According to Cancer Research UK, the prevalence of cancer cases has risen by 12% since the 1990s. There is now a 1 in 2 chance of being diagnosed with cancer in one’s lifetime.
These shocking statistics highlight the importance of cancer treatment and prevention. Immunotherapy is a rapidly growing area of development in cancer treatments. Immunotherapy helps assist specific parts of a person’s immune system to help fight disease such as cancer.
What is our immune system?
Our immune system is fundamental in protecting us from diseases such as cancer. It is made up of a network of cells, tissues and organs that work to protect the body. One of the most important elements of our immune system is our white blood cells, also known as leukocytes/lymphocytes.
They are at the forefront of our immunity and are responsible for seeking out and destroying disease-causing organisms and substances. There are two types of lymphocytes: B cells and T cells. The B cells produce antibodies that are used to attack bacteria, viruses etc.
The immune system works by keeping a record of all substances found in the body. Therefore, any new substance the immune system doesn’t recognise is treated as a threat and is attacked by the immune system.
However, it is more difficult for the immune system to target cancer cells. Cancer starts when cells become altered and start to grow out of control. Therefore, the development of cancer often means the immune system doesn’t always detect cancer cells as foreign.
Immunotherapy can work in different ways:
- Stimulating the immune system so it can work harder and smarter to attack cancer cells
- Facilitate the immune system via components like man-made immune system proteins
There are already many types of immunotherapy being used to treat cancer with ongoing new developments:
- Monoclonal antibodies (mAbs) – These are man-made forms of immune system proteins. Antibodies are vital in combating cancer because they can target a very specific part of a cancer cell.
Work in this field is looking at making monoclonal antibodies safer. Being proteins a side effect of this treatment is an immune response against the mAbs themselves.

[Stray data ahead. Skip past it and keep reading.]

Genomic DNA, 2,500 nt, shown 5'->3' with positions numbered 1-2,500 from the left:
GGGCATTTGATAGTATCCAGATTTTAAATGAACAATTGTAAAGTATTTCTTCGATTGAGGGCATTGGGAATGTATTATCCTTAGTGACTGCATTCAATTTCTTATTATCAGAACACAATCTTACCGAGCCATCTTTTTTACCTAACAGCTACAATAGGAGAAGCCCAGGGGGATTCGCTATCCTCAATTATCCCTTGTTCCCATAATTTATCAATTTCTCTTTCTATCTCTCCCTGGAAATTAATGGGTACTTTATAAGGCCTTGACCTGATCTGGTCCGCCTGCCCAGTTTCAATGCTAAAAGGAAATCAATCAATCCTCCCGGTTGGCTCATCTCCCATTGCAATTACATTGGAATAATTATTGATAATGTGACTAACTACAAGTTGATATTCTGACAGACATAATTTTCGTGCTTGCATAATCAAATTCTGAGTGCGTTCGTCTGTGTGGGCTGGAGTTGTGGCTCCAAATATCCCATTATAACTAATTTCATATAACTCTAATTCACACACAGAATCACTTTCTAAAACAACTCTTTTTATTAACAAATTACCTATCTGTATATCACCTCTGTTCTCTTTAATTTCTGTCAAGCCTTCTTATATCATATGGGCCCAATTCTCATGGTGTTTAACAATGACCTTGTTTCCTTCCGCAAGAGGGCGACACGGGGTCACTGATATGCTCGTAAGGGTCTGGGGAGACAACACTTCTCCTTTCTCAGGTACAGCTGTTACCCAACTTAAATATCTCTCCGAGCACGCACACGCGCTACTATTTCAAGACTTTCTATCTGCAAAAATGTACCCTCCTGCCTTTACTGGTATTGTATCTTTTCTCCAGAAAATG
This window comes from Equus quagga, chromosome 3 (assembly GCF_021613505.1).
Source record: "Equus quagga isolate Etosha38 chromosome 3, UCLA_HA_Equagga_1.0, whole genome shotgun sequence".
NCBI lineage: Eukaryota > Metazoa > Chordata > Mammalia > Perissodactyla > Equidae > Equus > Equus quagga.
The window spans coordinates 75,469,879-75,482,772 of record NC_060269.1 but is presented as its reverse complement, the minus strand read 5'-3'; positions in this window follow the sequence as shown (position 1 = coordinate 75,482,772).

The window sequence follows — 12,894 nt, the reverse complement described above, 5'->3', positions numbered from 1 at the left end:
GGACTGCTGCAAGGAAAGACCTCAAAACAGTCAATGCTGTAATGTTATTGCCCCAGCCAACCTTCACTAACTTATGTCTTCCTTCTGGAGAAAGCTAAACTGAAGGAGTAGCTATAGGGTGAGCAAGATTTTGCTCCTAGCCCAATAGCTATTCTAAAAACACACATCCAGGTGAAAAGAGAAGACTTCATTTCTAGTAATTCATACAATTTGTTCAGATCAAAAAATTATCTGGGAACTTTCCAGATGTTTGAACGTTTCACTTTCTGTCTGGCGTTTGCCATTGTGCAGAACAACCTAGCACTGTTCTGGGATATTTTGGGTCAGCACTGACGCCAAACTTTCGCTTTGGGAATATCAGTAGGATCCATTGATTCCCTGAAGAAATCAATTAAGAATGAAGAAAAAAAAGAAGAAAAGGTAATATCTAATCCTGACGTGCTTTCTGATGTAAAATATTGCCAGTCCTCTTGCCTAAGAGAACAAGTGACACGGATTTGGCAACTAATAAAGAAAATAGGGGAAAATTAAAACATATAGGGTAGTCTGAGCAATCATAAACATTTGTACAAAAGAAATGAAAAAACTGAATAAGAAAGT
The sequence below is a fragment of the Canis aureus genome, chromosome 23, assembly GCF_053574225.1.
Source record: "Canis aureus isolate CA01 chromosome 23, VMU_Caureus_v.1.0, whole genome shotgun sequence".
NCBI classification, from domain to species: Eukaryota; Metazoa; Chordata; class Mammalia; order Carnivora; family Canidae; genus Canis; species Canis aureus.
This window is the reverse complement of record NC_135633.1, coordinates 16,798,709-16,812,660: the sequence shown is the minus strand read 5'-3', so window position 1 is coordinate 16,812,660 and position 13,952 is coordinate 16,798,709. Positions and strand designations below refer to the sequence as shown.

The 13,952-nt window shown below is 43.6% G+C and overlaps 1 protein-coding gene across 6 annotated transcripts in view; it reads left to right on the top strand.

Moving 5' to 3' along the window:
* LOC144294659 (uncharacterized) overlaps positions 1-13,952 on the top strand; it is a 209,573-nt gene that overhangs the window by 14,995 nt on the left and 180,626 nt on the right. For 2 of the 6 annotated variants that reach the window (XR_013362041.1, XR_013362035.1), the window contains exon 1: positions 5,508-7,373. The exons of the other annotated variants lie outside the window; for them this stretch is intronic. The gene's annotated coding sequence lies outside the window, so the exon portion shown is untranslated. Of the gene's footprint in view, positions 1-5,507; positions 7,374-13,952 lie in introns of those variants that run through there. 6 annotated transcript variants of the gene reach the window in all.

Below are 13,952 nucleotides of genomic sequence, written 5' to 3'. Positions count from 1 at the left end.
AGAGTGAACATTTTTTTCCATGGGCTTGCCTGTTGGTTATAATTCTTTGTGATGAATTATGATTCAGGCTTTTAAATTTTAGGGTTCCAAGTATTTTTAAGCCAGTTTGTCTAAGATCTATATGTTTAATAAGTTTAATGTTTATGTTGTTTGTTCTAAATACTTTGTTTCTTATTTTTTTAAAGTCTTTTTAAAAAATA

Current research into mAbs is looking to getting an immune response by combining two antibodies together. One part of the antibody attaches to the cancer cell, the other to an immune cell to bring them together and remove cancer cells.
- Immune checkpoint inhibitors – These drugs are designed to help the immune system recognise and attack cancer cells. The immune system has checkpoint proteins that help prevent it from attacking normal cells in the body.
Some cancer cells are able to manipulate these checkpoints to avoid being attacked by the immune system. Therefore, new approaches in this area are looking at combining treatments that target different checkpoints without severe side effects.
- Cancer vaccines – Vaccines are substances administrated to the body to create an immune response against certain diseases. Vaccines for cancer are still under development as cancer cells have different ways of escaping the immune system.
New research into this area is looking at the effect of giving the vaccine with other substances to boost the immune system or along side other types of cancer treatments. There are many different types of cancer vaccines being investigated including tumour cell, antigen and dendritic cell vaccines.
- Other, non-specific immunotherapies – Treatments to boost specific parts of the immune system. Due to the complexity of this area, treatments are currently only available through clinical trials.
Examples of treatments include:
- Chimeric antigen receptor (CAR) T-cell therapy
- Tumor-infiltrating lymphocytes and interleukin-2 (IL-2)